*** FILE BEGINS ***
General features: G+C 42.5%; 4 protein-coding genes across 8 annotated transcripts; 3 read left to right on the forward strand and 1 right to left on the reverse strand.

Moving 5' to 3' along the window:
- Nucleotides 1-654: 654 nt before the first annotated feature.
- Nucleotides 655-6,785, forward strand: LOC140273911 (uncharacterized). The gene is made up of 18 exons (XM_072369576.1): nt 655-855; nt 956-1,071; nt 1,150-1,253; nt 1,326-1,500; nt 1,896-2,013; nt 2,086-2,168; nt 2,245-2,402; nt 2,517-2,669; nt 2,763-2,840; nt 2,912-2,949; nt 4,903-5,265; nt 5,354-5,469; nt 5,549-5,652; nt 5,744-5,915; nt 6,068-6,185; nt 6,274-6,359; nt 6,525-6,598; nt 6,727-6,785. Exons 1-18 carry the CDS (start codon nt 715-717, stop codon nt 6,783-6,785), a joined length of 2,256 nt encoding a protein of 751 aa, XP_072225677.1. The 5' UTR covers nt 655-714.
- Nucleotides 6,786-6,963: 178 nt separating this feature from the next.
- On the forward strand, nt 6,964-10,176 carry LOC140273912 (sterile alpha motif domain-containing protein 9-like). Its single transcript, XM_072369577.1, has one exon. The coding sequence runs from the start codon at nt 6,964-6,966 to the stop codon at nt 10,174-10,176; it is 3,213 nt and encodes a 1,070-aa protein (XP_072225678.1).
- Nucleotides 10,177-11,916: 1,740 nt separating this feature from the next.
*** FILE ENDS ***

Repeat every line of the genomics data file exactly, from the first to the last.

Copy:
General features: G+C 42.5%; 4 protein-coding genes across 8 annotated transcripts; 3 read left to right on the forward strand and 1 right to left on the reverse strand.

Moving 5' to 3' along the window:
- Nucleotides 1-654: 654 nt before the first annotated feature.
- Nucleotides 655-6,785, forward strand: LOC140273911 (uncharacterized). The gene is made up of 18 exons (XM_072369576.1): nt 655-855; nt 956-1,071; nt 1,150-1,253; nt 1,326-1,500; nt 1,896-2,013; nt 2,086-2,168; nt 2,245-2,402; nt 2,517-2,669; nt 2,763-2,840; nt 2,912-2,949; nt 4,903-5,265; nt 5,354-5,469; nt 5,549-5,652; nt 5,744-5,915; nt 6,068-6,185; nt 6,274-6,359; nt 6,525-6,598; nt 6,727-6,785. Exons 1-18 carry the CDS (start codon nt 715-717, stop codon nt 6,783-6,785), a joined length of 2,256 nt encoding a protein of 751 aa, XP_072225677.1. The 5' UTR covers nt 655-714.
- Nucleotides 6,786-6,963: 178 nt separating this feature from the next.
- On the forward strand, nt 6,964-10,176 carry LOC140273912 (sterile alpha motif domain-containing protein 9-like). Its single transcript, XM_072369577.1, has one exon. The coding sequence runs from the start codon at nt 6,964-6,966 to the stop codon at nt 10,174-10,176; it is 3,213 nt and encodes a 1,070-aa protein (XP_072225678.1).
- Nucleotides 10,177-11,916: 1,740 nt separating this feature from the next.